Game 25, Mariners at Oakland
Nate Karns vs. Kendall Graveman, 7:05pm
Sorry for missing a few games there; I went camping with the family down by Mt. St Helens.
The M’s make their initial visit to Oakland this year, trying to maintain their string of five consecutive series won. The A’s swept the M’s in three at Safeco in early April, but the M’s have clawed their way above the A’s in the standings, and sit a half-game behind Texas for the divisional lead. Now that we’ve seen a few more games, we have a better sense, I think, of who the A’s are and what they do well. Looking at team stats, it’s something of a miracle that the A’s are .500. The A’s have the worst walk rate in MLB, the worst defense in MLB, and rank 28th in BABIP (just ahead of the M’s, who remain in 30th). One of their best paid players, DH Billy Butler, is now a bench bat. After a second consecutive below-replacement level season last year, Butler’s off to another poor start and remains one of the easiest players in the game to defend. All told, their position players rank last in the American League, ahead of only a few of the strenuously rebuilding NL clubs.
The problem’s particularly acute in the outfield, where the A’s attempted to add power by bringing in Khris Davis to fit in around Billy Burns, Coco Crisp, Josh Reddick and last year’s Rule 5 find, Mark Canha. It’s early, of course, but the results haven’t been encouraging: Davis and Canha are off to abysmal starts, with Canha striking out 17 times without a walk in 35 PAs, and Davis sitting on a .263 OBP in full-time play. Because neither Canha or Davis are particularly good against LHP (despite being righties), the club’s struggled against lefties, as they hurt Reddick’s (and Stephen Vogt’s) production. A year after grabbing a low-power, buy-low first baseman in Ike Davis, the A’s brought in Yonder Alonso, who’s been their worst every day player. Chris Coghlan had an 11% walk rate last year for Chicago, but he’s off to a slow start, and seen his walk rate nearly cut in half. They’re not this bad, of course, and some regression in BABIP might help them, but they looked like a questionable group on paper, and they’ve done nothing to assuage A’s fans worries thus far.
Their rotation has been a mixed bag, with Rich Hill continuing his utterly remarkable comeback from years of being terrible on the one hand and Chris Bassitt and Eric Surkamp turning in replacement-level performance. In the middle sit Sonny Gray, who’s suffered from some uncharacteristic control lapses this year, and today’s starter, Kendall Graveman. It all adds up to one of the more interesting-yet-completely-average rotations in baseball, especially when you add in the recently-promoted prospect Sean Manaea. They haven’t quite gotten there yet, but unlike with the line-up, you can see how this group could become a solidly above-average unit, especially if Jesse Hahn’s weird bout of awfulness really is over.
So, if their position players have been awful and their rotation’s under-performed, how are they 13-13? Because baseball enjoys a good laugh at the hubris of those who attempt to ferret out its secrets, the answer is, of course, their bullpen. There’s a famous quote attributed mostly to Marx (though the form in which it’s typically used probably came from Engels) that says that history repeats itself – first as tragedy, and then as farce. I keep thinking about that when I look at the fact that the ATHLETICS lead the majors in bullpen WPA *by a mile*. In 2015, the A’s bullpen was historically futile, landing in last place by WPA, nearly 5 full wins back of 29th place. The gap between 30th-29th was as large as the gap between 29th-17th place.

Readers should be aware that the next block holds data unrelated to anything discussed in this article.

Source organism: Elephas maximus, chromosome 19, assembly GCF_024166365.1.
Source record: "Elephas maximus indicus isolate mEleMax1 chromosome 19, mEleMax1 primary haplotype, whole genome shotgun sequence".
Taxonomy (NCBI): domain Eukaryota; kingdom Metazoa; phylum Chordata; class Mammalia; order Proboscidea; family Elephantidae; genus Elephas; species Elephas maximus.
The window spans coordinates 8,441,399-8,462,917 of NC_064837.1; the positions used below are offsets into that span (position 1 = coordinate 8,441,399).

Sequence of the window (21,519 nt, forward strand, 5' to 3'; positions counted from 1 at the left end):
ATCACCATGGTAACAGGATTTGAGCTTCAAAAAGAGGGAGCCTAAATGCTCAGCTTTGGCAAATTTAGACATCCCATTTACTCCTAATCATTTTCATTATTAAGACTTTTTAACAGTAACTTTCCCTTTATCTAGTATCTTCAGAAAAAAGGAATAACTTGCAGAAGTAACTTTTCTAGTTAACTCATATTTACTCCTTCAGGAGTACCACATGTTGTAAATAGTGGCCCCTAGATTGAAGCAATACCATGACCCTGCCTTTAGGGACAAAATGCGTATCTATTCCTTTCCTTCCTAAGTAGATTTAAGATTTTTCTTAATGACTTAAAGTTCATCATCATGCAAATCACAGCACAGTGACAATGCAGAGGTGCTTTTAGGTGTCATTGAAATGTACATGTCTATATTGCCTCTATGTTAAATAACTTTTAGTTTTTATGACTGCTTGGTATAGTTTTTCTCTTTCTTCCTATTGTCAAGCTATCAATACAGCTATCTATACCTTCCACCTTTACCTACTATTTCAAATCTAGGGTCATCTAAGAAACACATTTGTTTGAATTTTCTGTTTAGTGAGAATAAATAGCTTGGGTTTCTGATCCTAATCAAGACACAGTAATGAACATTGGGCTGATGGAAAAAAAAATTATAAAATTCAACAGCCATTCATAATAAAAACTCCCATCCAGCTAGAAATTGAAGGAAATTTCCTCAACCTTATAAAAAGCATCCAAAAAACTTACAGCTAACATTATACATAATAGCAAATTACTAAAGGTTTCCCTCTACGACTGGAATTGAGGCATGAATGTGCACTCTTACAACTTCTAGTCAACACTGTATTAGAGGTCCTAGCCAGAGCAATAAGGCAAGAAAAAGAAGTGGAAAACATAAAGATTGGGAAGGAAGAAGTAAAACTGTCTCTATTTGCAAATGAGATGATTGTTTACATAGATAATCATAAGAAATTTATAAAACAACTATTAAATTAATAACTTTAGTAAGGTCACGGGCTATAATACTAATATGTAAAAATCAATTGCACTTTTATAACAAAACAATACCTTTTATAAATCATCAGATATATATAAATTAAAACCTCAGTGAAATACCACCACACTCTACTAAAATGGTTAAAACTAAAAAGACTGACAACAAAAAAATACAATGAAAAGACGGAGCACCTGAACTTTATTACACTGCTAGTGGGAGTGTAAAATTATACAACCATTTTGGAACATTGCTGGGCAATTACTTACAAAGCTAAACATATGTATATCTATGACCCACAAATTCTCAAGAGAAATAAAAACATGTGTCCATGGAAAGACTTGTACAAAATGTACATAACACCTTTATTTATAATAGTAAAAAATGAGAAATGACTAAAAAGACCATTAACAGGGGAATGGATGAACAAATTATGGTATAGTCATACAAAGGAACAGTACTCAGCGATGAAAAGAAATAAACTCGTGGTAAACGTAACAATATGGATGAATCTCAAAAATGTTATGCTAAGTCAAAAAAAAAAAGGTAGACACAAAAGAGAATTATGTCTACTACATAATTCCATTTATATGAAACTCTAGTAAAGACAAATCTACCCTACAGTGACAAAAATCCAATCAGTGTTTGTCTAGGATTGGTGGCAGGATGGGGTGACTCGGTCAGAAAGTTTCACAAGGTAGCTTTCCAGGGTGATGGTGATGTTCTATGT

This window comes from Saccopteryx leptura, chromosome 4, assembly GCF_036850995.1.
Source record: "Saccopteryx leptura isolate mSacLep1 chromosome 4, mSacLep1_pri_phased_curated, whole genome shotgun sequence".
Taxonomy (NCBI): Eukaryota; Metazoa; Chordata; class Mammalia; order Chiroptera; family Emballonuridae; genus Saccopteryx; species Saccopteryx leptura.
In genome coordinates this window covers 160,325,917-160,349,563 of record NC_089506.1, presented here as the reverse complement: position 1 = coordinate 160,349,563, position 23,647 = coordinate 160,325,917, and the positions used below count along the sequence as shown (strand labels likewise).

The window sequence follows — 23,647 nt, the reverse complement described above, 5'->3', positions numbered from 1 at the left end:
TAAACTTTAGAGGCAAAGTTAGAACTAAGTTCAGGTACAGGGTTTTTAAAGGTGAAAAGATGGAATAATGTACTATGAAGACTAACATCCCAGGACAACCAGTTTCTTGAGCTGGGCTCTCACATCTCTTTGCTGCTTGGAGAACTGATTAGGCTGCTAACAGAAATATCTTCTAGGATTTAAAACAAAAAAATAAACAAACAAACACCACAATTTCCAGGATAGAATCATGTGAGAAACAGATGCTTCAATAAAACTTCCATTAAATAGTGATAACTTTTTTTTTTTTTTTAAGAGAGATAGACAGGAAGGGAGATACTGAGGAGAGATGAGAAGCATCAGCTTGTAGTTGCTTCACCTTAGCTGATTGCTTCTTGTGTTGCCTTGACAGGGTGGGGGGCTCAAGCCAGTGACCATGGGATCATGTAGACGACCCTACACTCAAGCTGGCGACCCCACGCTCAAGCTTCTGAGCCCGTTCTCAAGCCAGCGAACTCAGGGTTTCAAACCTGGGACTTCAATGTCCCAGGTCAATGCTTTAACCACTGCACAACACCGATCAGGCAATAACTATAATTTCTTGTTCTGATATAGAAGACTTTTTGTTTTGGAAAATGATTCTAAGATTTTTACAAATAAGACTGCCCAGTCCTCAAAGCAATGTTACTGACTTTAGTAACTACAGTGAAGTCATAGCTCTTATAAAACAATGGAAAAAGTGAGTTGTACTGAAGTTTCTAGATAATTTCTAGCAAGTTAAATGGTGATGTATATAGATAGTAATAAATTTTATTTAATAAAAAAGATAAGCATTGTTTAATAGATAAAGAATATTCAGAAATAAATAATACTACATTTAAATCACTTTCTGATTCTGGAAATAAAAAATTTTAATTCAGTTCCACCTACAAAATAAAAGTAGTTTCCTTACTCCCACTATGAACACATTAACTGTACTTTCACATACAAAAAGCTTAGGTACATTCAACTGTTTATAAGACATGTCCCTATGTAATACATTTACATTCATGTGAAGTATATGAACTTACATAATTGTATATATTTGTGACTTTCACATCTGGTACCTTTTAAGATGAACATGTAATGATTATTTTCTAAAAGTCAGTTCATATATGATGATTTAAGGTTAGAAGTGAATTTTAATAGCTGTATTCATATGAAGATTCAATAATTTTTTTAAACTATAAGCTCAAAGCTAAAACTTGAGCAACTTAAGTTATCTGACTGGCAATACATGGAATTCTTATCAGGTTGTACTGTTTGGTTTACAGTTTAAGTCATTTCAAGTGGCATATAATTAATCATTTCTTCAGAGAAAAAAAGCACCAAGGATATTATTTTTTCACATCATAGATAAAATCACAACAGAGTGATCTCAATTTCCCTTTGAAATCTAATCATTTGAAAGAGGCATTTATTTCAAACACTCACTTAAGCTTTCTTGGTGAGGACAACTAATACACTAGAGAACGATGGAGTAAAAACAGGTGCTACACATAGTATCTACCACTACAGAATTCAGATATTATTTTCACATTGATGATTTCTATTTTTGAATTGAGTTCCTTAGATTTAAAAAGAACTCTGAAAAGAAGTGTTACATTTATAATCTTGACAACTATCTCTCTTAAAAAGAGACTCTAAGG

What’s funniest is that the A’s have accomplished this by slaying another old sabermetric sacred cow: that the one thing you needed to avoid were relievers who’d acquired the “veteran closer” label. Relievers were all overpaid, according to this line of thinking, but teams like the A’s had figured out how to bring in unheralded relievers, watch them succeed, and then let other teams pay through the nose for them on the free agent market. The smart clubs don’t bid on, I don’t know, Jonathan Papelbon, they convert a 1B into Sean Doolittle. They stash great relievers in set-up roles so the market doesn’t reflect their value. The A’s, however, brought in two ex-closers, Ryan Madson and John Axford, and got their own ex-closer, Sean Doolittle, back from injury. What do you do with three ex-closers? Abolish the closer role, of course. The A’s lead the majors in saves despite not really having a closer: they use match-ups and whoever’s fresh to determine who pitches the 7th and who pitches the 9th. Madson’s received the most work in save situations, but Doolittle’s got 2, and it’s Axford who’s been used in the highest-leverage spots. The A’s created a solid bullpen out of waiver-wire cast-offs and ex-position players only to watch it go supernova last year. This year, they’ve brought in cast-offs with a better pedigree, and built one of the strangest good bullpens I can remember. In the process, they’ve shot another hole in the idea that bullpen success can be reliably predicted. John Axford’s WPA dominates Craig Kimbrel’s. All bullpens may be farcical, but the A’s are a particularly funny one.